4.75 stars. It's too long by 175 pages at least, the two serious acts of violence (one aggressive, one accidental) dramatized in the present story see4.75 stars. It's too long by 175 pages at least, the two serious acts of violence (one aggressive, one accidental) dramatized in the present story seemed cheap and almost cartoonish, and throughout there was an irritating and I suppose intentional antecedent issue where the pronoun "he" could refer to more than one character but always referred to the section's primary subject (Jude or Willem). But these are wabi-sabish flaws built in to a solidly structured, extraordinarily characterized, steadily and flowingly told fairy tale of contemporary life in New York lived by four friends from college (Cambridge, MA). It's sort of a post-identity novel, with black characters saying they're not black, with Jude described as "the post-man," with Willem claiming he's not gay when he lives with a man. It's the sort of novel that exaggerates human specificity to evoke the complexity of existence beyond reductions of race, class, sexuality. Which is what great lit does. Reducing this to "a gay novel," which I saw online somewhere too, seems really off to me, really shallow, since this seems more about friendship, long-term bonds, relationship depths/complexities than what you might expect from "a gay novel." Really most of the gay sex is unwanted if not always nonconsensual in this -- and most of the gay men are sexual predators/pedophiles in Jude's past. The central relationship is definitely "emotionally homosexual" but its physical aspects are minimal-- I think it's a great strength of this novel, the way it complexifies simple reductive terms in general. For now this is the best Bret Easton Ellis book ever written, the work of a mature BEE pumped up on Tolstoy. At times reminiscent of 2666 (the part about the critics), of Cormac McCarthy (The Judge in Blood Meridian), structurally reminded me of Anna Karenina the way it gracefully revolved through characters so time seemed to really pass section by section. Loved the intermittent switch to Harold's letters to Willem. Loved JB's paintings -- felt like the writer knows her art (liked googling references to artists I didn't know to reinforce her descriptions). But also I didn't feel the author's presence throughout -- no winks to the reader etc, no cutesy word play or sense that she was savoring the language, not even when it streaked in solid, gorgeous sentences across and down the page. Loved most essayistic, insightful jags for example about how this was the age of discipline. Really an impressive, fully realized, ambitious, audacious, gripping novel -- its density and depth reduce possibility that it seems emotionally manipulative since it's emotionally charged to the max and would've been too much in something much shorter. Its withholding of pertinent backstory through the first two thirds works because so much of Jude's relationships are about withholding -- all he has to say is sex isn't fun and things would be so much easier but he can't say that because of his past. Also the withholding worked as it always does -- to amp up the narrative drive -- without annoying me. Anyway, more later -- a major novel, a major writer, should be nominated for all the awards....more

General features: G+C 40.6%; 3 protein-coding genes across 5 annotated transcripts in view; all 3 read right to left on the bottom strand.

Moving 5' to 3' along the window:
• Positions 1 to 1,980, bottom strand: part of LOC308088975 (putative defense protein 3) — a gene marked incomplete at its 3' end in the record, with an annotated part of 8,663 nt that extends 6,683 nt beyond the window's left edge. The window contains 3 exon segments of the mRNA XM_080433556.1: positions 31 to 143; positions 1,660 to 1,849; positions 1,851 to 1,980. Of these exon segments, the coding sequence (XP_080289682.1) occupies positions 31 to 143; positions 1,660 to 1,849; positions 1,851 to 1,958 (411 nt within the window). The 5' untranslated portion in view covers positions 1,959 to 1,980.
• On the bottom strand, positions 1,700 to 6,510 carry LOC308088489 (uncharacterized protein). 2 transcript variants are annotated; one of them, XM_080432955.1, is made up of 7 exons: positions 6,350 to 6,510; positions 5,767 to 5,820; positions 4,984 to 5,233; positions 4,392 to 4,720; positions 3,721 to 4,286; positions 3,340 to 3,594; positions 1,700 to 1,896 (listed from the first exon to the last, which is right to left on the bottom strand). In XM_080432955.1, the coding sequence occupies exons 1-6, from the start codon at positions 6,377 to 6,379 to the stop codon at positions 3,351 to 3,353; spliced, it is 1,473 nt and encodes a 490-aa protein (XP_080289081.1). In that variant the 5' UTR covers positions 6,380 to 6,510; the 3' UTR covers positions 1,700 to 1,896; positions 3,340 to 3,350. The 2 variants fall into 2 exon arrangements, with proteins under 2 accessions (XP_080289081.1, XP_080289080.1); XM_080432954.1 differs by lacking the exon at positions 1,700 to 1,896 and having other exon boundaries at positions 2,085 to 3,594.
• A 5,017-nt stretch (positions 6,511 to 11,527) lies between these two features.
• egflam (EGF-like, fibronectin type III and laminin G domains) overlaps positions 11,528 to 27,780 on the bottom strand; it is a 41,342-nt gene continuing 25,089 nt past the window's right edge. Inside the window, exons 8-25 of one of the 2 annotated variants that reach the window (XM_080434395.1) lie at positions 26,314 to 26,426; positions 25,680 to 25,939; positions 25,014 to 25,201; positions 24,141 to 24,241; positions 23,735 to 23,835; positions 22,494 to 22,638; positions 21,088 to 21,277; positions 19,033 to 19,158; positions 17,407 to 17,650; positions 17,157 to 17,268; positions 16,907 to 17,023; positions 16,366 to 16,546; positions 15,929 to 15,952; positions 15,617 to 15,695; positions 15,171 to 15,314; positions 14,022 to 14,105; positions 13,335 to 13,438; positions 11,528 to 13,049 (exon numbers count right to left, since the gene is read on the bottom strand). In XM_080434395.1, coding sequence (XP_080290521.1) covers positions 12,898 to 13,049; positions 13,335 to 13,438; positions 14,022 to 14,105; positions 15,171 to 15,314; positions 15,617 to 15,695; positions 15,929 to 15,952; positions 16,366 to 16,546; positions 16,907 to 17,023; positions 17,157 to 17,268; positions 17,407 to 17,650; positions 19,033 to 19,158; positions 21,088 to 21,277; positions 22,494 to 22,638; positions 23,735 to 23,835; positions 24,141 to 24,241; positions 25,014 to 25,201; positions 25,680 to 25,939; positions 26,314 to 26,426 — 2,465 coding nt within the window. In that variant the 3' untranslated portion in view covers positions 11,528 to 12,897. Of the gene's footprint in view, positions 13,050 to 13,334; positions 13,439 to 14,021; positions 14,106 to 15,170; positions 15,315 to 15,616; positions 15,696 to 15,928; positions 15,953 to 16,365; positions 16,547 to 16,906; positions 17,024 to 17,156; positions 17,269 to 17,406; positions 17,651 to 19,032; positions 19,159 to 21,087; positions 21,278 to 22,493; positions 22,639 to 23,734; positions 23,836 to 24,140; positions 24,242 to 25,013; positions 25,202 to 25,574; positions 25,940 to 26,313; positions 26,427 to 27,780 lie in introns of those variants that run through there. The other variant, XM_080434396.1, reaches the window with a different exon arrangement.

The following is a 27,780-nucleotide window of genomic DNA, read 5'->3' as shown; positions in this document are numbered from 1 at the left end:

Formally, this seems to intentionally collapse from its initial steady state, paralleling the characters' path. Thought it lacked audacity and memorabFormally, this seems to intentionally collapse from its initial steady state, paralleling the characters' path. Thought it lacked audacity and memorable images until a giant champagne bottle met its doom. The prose often flexed serious old-timey '50s/'60s chops. Insightful, gracefully phrased moments more often popped on pages that seemed less worked. Stretches early on and Preston's Phishy bits, particularly, were really solid reading. A talented writer -- I look forward to what comes next....more